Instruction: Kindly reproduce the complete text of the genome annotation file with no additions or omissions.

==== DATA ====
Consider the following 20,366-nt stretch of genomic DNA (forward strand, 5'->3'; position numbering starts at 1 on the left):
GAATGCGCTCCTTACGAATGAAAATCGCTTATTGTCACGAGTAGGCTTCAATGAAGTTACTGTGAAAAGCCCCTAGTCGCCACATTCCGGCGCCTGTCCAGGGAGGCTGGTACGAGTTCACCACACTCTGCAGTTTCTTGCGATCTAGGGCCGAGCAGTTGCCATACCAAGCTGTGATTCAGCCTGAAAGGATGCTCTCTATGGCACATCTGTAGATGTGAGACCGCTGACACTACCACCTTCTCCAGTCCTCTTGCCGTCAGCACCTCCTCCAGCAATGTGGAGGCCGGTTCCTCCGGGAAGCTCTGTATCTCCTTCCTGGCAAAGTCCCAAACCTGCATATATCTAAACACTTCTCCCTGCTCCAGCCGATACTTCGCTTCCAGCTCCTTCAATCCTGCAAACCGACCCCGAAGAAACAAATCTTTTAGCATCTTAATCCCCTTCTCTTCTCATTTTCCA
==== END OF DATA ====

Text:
Consider the following 20,366-nt stretch of genomic DNA (forward strand, 5'->3'; position numbering starts at 1 on the left):
GAATGCGCTCCTTACGAATGAAAATCGCTTATTGTCACGAGTAGGCTTCAATGAAGTTACTGTGAAAAGCCCCTAGTCGCCACATTCCGGCGCCTGTCCAGGGAGGCTGGTACGAGTTCACCACACTCTGCAGTTTCTTGCGATCTAGGGCCGAGCAGTTGCCATACCAAGCTGTGATTCAGCCTGAAAGGATGCTCTCTATGGCACATCTGTAGATGTGAGACCGCTGACACTACCACCTTCTCCAGTCCTCTTGCCGTCAGCACCTCCTCCAGCAATGTGGAGGCCGGTTCCTCCGGGAAGCTCTGTATCTCCTTCCTGGCAAAGTCCCAAACCTGCATATATCTAAACACTTCTCCCTGCTCCAGCCGATACTTCGCTTCCAGCTCCTTCAATCCTGCAAACCGACCCCGAAGAAACAAATCTTTTAGCATCTTAATCCCCTTCTCTTCTCATTTTCCA